IT was a big day for Islington Council leader Catherine West yesterday, as she was chosen as the Labour parliamentary candidate for Hornsey and Wood Green. If she had genuinely believed beforehand there would be any other outcome of a branch vote, then her modesty is boundless. This was a banker bet. In the final reckoning, she may well have won by more than 200 votes, maybe more. That’s perfect for her agents to stamp out the message about just how united the party is around her campaign. A machine of sorts has developed around Catherine as Labour map out one of their key missions for the 2015 general election: unseating MP Lynne Featherstone, the Liberal Democrat who provokes extra level irritation among north London Labour members.
Make no mistake, Lynne brings Labour members out in spots more than most Lib Dems do. It may be based on a frustration among the party that the constituency was ever lost in the first place, after hard work previously to wrest it from Tory hands. Twenty years ago it was held by Sir Hugh Rossi. The loss here has been like an untreated wound, salted with each Featherstone press release and blogpost.
To hammer home how serious a threat Catherine, who with exquisite timing ahead of her run for selection recently won the Council Leader Of The Year award, is to Lynne, there were pictures of her surrounded by crowds of happy people distributed yesterday. Don’t worry, the first person to stop applauding wasn’t disciplined.
These were designed to get the bandwagon reaching further. What should be worrying for the Lib Dems is that it’s a campaign capable of drawing in Labour volunteers from beyond the Hornsey and Wood Green boundaries, the activists looking for headline scalps may descend on it.
David Lammy, the MP in the neighbouring seat, declared yesterday afternoon in typically understated manner: The Lib Dem reign is over.
He tweeted the photo above.
In fact, the dosage of Westmania might have been so high that Lynne may have woken today wondering whether she was actually still the MP for Hornsey and Wood Green. As you can see from Lammy’s tweeted excitement, Labour members were talking like the battle had already won. This can have a two way effect, of course. It builds the excitement for campaigners, drawing them in to help. Overegg it too much and you risk the boomerang of looking complacent and conceited to voters who hate being told what they should think.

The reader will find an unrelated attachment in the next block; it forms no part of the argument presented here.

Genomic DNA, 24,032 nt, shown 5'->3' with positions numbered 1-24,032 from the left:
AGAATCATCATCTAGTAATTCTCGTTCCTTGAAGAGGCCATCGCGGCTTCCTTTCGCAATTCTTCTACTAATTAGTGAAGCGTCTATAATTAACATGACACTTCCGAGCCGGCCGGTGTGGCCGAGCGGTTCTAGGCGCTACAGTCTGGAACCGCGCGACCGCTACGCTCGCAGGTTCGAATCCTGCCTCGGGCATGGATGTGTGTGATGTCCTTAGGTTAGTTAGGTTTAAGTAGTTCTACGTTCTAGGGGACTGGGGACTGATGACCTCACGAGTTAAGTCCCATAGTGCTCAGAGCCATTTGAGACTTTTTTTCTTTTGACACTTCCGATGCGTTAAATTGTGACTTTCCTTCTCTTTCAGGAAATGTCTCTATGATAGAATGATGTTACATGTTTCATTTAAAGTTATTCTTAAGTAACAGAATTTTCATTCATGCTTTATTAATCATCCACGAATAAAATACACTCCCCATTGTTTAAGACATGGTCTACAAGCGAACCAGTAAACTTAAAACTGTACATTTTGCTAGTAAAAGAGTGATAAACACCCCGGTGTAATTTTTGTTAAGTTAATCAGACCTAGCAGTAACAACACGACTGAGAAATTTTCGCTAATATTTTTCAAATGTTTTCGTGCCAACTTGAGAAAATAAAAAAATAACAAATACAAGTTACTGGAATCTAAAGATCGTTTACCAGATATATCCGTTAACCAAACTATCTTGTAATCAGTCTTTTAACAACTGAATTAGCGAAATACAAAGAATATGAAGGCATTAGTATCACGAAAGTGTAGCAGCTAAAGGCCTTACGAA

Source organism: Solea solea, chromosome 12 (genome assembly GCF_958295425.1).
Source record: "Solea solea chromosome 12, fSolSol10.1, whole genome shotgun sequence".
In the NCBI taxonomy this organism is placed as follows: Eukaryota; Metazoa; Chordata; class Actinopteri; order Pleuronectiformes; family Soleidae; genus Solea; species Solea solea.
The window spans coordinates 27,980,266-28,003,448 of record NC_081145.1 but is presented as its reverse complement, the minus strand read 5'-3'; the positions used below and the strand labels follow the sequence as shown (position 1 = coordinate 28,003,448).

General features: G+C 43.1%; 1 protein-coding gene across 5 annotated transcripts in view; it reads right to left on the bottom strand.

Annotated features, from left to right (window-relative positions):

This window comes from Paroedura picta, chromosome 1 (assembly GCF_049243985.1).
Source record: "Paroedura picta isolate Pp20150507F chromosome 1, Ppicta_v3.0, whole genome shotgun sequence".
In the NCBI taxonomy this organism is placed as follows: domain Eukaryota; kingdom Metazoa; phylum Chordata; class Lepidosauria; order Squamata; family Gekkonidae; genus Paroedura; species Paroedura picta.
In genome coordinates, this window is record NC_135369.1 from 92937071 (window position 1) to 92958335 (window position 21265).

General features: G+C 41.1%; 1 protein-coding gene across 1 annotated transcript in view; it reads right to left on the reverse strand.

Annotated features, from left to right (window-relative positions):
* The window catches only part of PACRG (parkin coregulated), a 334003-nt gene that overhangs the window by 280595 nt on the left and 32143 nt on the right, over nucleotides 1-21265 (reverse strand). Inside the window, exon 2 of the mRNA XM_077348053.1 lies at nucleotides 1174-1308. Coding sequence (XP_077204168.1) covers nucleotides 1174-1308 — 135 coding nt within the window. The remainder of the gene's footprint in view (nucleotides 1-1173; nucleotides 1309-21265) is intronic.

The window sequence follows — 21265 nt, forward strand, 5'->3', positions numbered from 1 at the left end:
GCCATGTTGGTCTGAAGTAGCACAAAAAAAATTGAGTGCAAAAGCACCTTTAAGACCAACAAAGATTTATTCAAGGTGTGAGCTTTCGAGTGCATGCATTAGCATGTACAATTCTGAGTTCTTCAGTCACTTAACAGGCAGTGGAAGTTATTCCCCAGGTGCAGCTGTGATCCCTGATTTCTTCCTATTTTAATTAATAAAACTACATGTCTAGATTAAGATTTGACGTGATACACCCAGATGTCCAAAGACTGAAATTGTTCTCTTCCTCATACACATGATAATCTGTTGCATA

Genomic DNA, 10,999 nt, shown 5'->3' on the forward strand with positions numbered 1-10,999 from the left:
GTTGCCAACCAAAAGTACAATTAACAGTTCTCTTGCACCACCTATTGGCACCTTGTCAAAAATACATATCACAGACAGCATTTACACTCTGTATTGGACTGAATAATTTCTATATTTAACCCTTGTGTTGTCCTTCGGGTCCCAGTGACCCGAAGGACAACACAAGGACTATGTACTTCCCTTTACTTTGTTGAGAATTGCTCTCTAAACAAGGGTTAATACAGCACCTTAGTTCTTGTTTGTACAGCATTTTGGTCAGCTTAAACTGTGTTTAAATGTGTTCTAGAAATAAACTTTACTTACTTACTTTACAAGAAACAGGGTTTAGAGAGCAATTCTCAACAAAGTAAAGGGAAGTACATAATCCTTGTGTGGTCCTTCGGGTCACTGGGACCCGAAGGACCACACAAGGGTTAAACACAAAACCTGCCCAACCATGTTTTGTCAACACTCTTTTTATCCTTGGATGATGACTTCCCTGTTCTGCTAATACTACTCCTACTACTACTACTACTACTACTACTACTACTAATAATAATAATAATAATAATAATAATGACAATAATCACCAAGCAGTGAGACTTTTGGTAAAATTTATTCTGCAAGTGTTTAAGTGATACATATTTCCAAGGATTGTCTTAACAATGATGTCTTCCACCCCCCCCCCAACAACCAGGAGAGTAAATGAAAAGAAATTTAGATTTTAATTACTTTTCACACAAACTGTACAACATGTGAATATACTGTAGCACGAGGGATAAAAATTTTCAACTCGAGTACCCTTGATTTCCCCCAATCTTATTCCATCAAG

Hornsey and Wood Green is an interesting contest from a Camden complexion. Will Lib Dems be drawn away from Hampstead and Kilburn to man barricades in Haringey?
It is interesting in Islington too, as people ask whether Catherine will stay on as leader of the council? And from asking that simple question and reporting her indication that she will stay on, you could sense just a little bit of prickliness in Labour ranks at the imagined suggestion that she should be forced from her office under a wave of Lib Dem leaflets.
On Twitter, there was a speedy rush to her defence, even though there were no real spears of attack to repel. Sophie Linden, the Hackney councillor waiting on her own selection contest in Hampstead and Kilburn, chimed in with the understandable argument that parliamentary candidates needed to have full time jobs during long campaigns, otherwise Parliament would be the preserve of the rich. Sure, nobody could reasonably argue otherwise. Nobody had. Thanks, though.
It’s just a fair, pretty simple enquiry for a local reporter to ask what Catherine will do in Isington, as people living in that borough have seen two Labour councillors step down after being selected for parliamentary constituencies (albeit outside of London). They can be forgiven, surely, for wondering whether there will be a change of leader at Islington Town Hall and how the ruling group will set itself up.
It’s the race to speak for Catherine over this mild query as to whether she intends to do both roles – run the council and run for Parliament – which is interesting in itself. Labour seem keen to bullet proof her campaign from the off, more so than in other areas. Some might suggest Catherine’s campaign could be undermined by the long hours often demanded by leading a council. Opponents will suggest that not standing down will represent a half-hearted approach to Hornsey and Wood Green. They’d be raising false hope for themselves if they thought that to be really true.
Luke Akehurst, another Labour tweeter last night, is right to a certain extent. If you don’t live in Islington or care about what happens in the council buildings in Upper Street, it is a bit of a ‘non-issue’, but it’s the irritated and terse response to that non-issue which demonstrates just how much Labour will invest in Hornsey and Wood Green. From day one, we have learned that when Catherine is sidetracked by Islington business, a team of troubleshooters, are already in place.